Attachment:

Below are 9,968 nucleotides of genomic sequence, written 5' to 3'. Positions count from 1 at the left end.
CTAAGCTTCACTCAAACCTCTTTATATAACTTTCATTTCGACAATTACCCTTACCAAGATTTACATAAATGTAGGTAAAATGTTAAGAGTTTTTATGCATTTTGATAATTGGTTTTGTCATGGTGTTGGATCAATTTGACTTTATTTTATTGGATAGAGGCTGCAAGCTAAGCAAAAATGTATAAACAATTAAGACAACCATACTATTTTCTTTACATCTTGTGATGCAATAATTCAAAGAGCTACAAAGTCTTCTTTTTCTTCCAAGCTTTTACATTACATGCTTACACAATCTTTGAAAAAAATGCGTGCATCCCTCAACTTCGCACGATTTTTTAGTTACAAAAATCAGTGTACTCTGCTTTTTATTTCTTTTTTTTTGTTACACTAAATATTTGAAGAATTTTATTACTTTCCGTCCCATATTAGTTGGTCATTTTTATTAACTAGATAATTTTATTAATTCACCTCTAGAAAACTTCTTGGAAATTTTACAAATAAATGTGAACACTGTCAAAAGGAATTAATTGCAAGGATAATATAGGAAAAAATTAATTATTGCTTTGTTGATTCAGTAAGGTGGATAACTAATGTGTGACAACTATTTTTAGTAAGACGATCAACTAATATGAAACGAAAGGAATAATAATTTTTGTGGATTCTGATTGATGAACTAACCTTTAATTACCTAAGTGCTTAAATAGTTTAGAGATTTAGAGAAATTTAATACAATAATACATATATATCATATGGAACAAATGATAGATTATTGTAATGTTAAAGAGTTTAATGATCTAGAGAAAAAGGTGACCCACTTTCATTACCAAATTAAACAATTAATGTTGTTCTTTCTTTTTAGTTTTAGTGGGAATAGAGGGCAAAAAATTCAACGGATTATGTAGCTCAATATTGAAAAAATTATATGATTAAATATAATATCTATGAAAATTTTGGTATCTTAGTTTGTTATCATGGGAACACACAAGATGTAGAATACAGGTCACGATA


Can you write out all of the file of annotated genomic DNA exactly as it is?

Below are 9,968 nucleotides of genomic sequence, written 5' to 3'. Positions count from 1 at the left end.
CTAAGCTTCACTCAAACCTCTTTATATAACTTTCATTTCGACAATTACCCTTACCAAGATTTACATAAATGTAGGTAAAATGTTAAGAGTTTTTATGCATTTTGATAATTGGTTTTGTCATGGTGTTGGATCAATTTGACTTTATTTTATTGGATAGAGGCTGCAAGCTAAGCAAAAATGTATAAACAATTAAGACAACCATACTATTTTCTTTACATCTTGTGATGCAATAATTCAAAGAGCTACAAAGTCTTCTTTTTCTTCCAAGCTTTTACATTACATGCTTACACAATCTTTGAAAAAAATGCGTGCATCCCTCAACTTCGCACGATTTTTTAGTTACAAAAATCAGTGTACTCTGCTTTTTATTTCTTTTTTTTTGTTACACTAAATATTTGAAGAATTTTATTACTTTCCGTCCCATATTAGTTGGTCATTTTTATTAACTAGATAATTTTATTAATTCACCTCTAGAAAACTTCTTGGAAATTTTACAAATAAATGTGAACACTGTCAAAAGGAATTAATTGCAAGGATAATATAGGAAAAAATTAATTATTGCTTTGTTGATTCAGTAAGGTGGATAACTAATGTGTGACAACTATTTTTAGTAAGACGATCAACTAATATGAAACGAAAGGAATAATAATTTTTGTGGATTCTGATTGATGAACTAACCTTTAATTACCTAAGTGCTTAAATAGTTTAGAGATTTAGAGAAATTTAATACAATAATACATATATATCATATGGAACAAATGATAGATTATTGTAATGTTAAAGAGTTTAATGATCTAGAGAAAAAGGTGACCCACTTTCATTACCAAATTAAACAATTAATGTTGTTCTTTCTTTTTAGTTTTAGTGGGAATAGAGGGCAAAAAATTCAACGGATTATGTAGCTCAATATTGAAAAAATTATATGATTAAATATAATATCTATGAAAATTTTGGTATCTTAGTTTGTTATCATGGGAACACACAAGATGTAGAATACAGGTCACGATA